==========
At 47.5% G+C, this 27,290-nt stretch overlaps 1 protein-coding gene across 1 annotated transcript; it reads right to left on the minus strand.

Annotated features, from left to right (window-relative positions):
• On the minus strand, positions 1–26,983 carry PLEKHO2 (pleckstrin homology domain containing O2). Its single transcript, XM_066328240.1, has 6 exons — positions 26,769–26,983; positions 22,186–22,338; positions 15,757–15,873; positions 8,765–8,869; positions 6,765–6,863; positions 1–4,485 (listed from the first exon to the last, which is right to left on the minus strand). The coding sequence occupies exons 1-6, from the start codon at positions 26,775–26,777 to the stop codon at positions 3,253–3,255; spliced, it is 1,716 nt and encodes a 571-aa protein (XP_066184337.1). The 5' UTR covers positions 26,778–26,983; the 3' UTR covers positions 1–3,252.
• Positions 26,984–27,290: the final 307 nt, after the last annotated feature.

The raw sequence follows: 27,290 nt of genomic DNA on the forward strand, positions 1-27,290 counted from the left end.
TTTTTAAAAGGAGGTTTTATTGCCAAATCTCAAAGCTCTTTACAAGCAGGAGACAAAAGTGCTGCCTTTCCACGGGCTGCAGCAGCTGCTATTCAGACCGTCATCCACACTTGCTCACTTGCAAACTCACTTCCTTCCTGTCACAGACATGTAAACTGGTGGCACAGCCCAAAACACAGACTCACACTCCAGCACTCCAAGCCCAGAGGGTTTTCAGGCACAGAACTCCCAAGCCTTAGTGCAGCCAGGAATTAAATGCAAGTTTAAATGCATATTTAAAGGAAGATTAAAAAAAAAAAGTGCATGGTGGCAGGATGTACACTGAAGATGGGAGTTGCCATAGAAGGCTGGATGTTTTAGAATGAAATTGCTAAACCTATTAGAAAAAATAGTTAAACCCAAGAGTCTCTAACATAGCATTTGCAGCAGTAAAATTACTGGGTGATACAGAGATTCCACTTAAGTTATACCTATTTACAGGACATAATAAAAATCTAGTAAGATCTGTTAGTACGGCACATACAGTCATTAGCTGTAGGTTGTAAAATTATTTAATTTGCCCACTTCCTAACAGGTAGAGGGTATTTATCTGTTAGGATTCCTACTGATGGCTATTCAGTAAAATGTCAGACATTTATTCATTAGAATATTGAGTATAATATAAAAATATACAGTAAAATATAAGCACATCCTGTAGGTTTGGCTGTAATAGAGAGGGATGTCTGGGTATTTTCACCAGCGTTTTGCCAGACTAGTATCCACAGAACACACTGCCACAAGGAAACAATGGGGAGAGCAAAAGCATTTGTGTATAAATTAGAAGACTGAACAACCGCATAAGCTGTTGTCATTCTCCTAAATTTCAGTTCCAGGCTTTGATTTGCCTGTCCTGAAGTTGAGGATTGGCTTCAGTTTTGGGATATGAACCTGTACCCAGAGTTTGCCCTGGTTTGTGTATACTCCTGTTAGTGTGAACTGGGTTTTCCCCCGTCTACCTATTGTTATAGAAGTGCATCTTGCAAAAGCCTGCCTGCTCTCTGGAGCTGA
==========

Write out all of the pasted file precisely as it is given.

At 47.5% G+C, this 27,290-nt stretch overlaps 1 protein-coding gene across 1 annotated transcript; it reads right to left on the minus strand.

Annotated features, from left to right (window-relative positions):
• On the minus strand, positions 1–26,983 carry PLEKHO2 (pleckstrin homology domain containing O2). Its single transcript, XM_066328240.1, has 6 exons — positions 26,769–26,983; positions 22,186–22,338; positions 15,757–15,873; positions 8,765–8,869; positions 6,765–6,863; positions 1–4,485 (listed from the first exon to the last, which is right to left on the minus strand). The coding sequence occupies exons 1-6, from the start codon at positions 26,775–26,777 to the stop codon at positions 3,253–3,255; spliced, it is 1,716 nt and encodes a 571-aa protein (XP_066184337.1). The 5' UTR covers positions 26,778–26,983; the 3' UTR covers positions 1–3,252.
• Positions 26,984–27,290: the final 307 nt, after the last annotated feature.

The raw sequence follows: 27,290 nt of genomic DNA on the forward strand, positions 1-27,290 counted from the left end.
TTTTTAAAAGGAGGTTTTATTGCCAAATCTCAAAGCTCTTTACAAGCAGGAGACAAAAGTGCTGCCTTTCCACGGGCTGCAGCAGCTGCTATTCAGACCGTCATCCACACTTGCTCACTTGCAAACTCACTTCCTTCCTGTCACAGACATGTAAACTGGTGGCACAGCCCAAAACACAGACTCACACTCCAGCACTCCAAGCCCAGAGGGTTTTCAGGCACAGAACTCCCAAGCCTTAGTGCAGCCAGGAATTAAATGCAAGTTTAAATGCATATTTAAAGGAAGATTAAAAAAAAAAAGTGCATGGTGGCAGGATGTACACTGAAGATGGGAGTTGCCATAGAAGGCTGGATGTTTTAGAATGAAATTGCTAAACCTATTAGAAAAAATAGTTAAACCCAAGAGTCTCTAACATAGCATTTGCAGCAGTAAAATTACTGGGTGATACAGAGATTCCACTTAAGTTATACCTATTTACAGGACATAATAAAAATCTAGTAAGATCTGTTAGTACGGCACATACAGTCATTAGCTGTAGGTTGTAAAATTATTTAATTTGCCCACTTCCTAACAGGTAGAGGGTATTTATCTGTTAGGATTCCTACTGATGGCTATTCAGTAAAATGTCAGACATTTATTCATTAGAATATTGAGTATAATATAAAAATATACAGTAAAATATAAGCACATCCTGTAGGTTTGGCTGTAATAGAGAGGGATGTCTGGGTATTTTCACCAGCGTTTTGCCAGACTAGTATCCACAGAACACACTGCCACAAGGAAACAATGGGGAGAGCAAAAGCATTTGTGTATAAATTAGAAGACTGAACAACCGCATAAGCTGTTGTCATTCTCCTAAATTTCAGTTCCAGGCTTTGATTTGCCTGTCCTGAAGTTGAGGATTGGCTTCAGTTTTGGGATATGAACCTGTACCCAGAGTTTGCCCTGGTTTGTGTATACTCCTGTTAGTGTGAACTGGGTTTTCCCCCGTCTACCTATTGTTATAGAAGTGCATCTTGCAAAAGCCTGCCTGCTCTCTGGAGCTGA